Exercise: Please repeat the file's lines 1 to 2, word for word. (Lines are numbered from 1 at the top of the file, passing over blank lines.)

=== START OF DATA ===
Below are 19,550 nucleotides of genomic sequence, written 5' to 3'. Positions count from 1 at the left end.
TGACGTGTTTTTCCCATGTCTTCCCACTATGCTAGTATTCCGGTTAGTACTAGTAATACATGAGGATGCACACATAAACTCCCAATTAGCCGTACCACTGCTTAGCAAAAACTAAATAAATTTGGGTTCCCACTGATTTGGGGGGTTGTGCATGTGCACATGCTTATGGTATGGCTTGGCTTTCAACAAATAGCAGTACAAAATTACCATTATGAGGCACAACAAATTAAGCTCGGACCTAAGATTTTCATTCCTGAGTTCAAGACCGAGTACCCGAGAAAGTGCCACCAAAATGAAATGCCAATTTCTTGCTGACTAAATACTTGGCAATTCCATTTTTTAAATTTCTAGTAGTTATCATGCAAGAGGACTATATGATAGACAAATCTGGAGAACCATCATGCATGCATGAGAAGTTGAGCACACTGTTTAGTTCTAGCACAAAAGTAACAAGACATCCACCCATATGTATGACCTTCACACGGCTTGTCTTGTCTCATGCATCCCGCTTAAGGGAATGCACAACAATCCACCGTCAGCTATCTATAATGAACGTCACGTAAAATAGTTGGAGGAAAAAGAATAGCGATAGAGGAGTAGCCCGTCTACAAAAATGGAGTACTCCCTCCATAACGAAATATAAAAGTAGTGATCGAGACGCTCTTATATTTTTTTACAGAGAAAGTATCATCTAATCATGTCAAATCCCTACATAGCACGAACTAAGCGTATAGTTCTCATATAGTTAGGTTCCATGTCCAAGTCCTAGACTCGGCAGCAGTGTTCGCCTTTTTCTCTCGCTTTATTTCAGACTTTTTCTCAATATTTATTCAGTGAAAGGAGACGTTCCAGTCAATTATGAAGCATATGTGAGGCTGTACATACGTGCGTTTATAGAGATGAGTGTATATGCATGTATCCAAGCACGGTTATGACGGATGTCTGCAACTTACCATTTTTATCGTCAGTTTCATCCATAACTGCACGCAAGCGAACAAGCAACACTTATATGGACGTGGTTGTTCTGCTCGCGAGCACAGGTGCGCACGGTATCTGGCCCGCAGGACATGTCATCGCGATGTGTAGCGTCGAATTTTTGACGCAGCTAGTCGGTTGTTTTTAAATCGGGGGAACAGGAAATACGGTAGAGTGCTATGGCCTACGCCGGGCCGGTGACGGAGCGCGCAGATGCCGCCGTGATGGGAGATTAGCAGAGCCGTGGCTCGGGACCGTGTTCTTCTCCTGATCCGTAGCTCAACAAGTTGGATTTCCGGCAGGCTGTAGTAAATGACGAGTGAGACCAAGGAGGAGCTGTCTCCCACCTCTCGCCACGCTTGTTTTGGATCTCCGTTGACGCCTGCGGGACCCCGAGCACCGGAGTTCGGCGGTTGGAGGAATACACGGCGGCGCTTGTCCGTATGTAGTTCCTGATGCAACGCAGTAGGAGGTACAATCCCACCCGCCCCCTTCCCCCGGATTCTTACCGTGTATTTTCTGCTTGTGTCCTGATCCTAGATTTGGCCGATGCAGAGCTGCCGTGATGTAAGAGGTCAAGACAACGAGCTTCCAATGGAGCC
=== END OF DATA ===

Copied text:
Below are 19,550 nucleotides of genomic sequence, written 5' to 3'. Positions count from 1 at the left end.
TGACGTGTTTTTCCCATGTCTTCCCACTATGCTAGTATTCCGGTTAGTACTAGTAATACATGAGGATGCACACATAAACTCCCAATTAGCCGTACCACTGCTTAGCAAAAACTAAATAAATTTGGGTTCCCACTGATTTGGGGGGTTGTGCATGTGCACATGCTTATGGTATGGCTTGGCTTTCAACAAATAGCAGTACAAAATTACCATTATGAGGCACAACAAATTAAGCTCGGACCTAAGATTTTCATTCCTGAGTTCAAGACCGAGTACCCGAGAAAGTGCCACCAAAATGAAATGCCAATTTCTTGCTGACTAAATACTTGGCAATTCCATTTTTTAAATTTCTAGTAGTTATCATGCAAGAGGACTATATGATAGACAAATCTGGAGAACCATCATGCATGCATGAGAAGTTGAGCACACTGTTTAGTTCTAGCACAAAAGTAACAAGACATCCACCCATATGTATGACCTTCACACGGCTTGTCTTGTCTCATGCATCCCGCTTAAGGGAATGCACAACAATCCACCGTCAGCTATCTATAATGAACGTCACGTAAAATAGTTGGAGGAAAAAGAATAGCGATAGAGGAGTAGCCCGTCTACAAAAATGGAGTACTCCCTCCATAACGAAATATAAAAGTAGTGATCGAGACGCTCTTATATTTTTTTACAGAGAAAGTATCATCTAATCATGTCAAATCCCTACATAGCACGAACTAAGCGTATAGTTCTCATATAGTTAGGTTCCATGTCCAAGTCCTAGACTCGGCAGCAGTGTTCGCCTTTTTCTCTCGCTTTATTTCAGACTTTTTCTCAATATTTATTCAGTGAAAGGAGACGTTCCAGTCAATTATGAAGCATATGTGAGGCTGTACATACGTGCGTTTATAGAGATGAGTGTATATGCATGTATCCAAGCACGGTTATGACGGATGTCTGCAACTTACCATTTTTATCGTCAGTTTCATCCATAACTGCACGCAAGCGAACAAGCAACACTTATATGGACGTGGTTGTTCTGCTCGCGAGCACAGGTGCGCACGGTATCTGGCCCGCAGGACATGTCATCGCGATGTGTAGCGTCGAATTTTTGACGCAGCTAGTCGGTTGTTTTTAAATCGGGGGAACAGGAAATACGGTAGAGTGCTATGGCCTACGCCGGGCCGGTGACGGAGCGCGCAGATGCCGCCGTGATGGGAGATTAGCAGAGCCGTGGCTCGGGACCGTGTTCTTCTCCTGATCCGTAGCTCAACAAGTTGGATTTCCGGCAGGCTGTAGTAAATGACGAGTGAGACCAAGGAGGAGCTGTCTCCCACCTCTCGCCACGCTTGTTTTGGATCTCCGTTGACGCCTGCGGGACCCCGAGCACCGGAGTTCGGCGGTTGGAGGAATACACGGCGGCGCTTGTCCGTATGTAGTTCCTGATGCAACGCAGTAGGAGGTACAATCCCACCCGCCCCCTTCCCCCGGATTCTTACCGTGTATTTTCTGCTTGTGTCCTGATCCTAGATTTGGCCGATGCAGAGCTGCCGTGATGTAAGAGGTCAAGACAACGAGCTTCCAATGGAGCC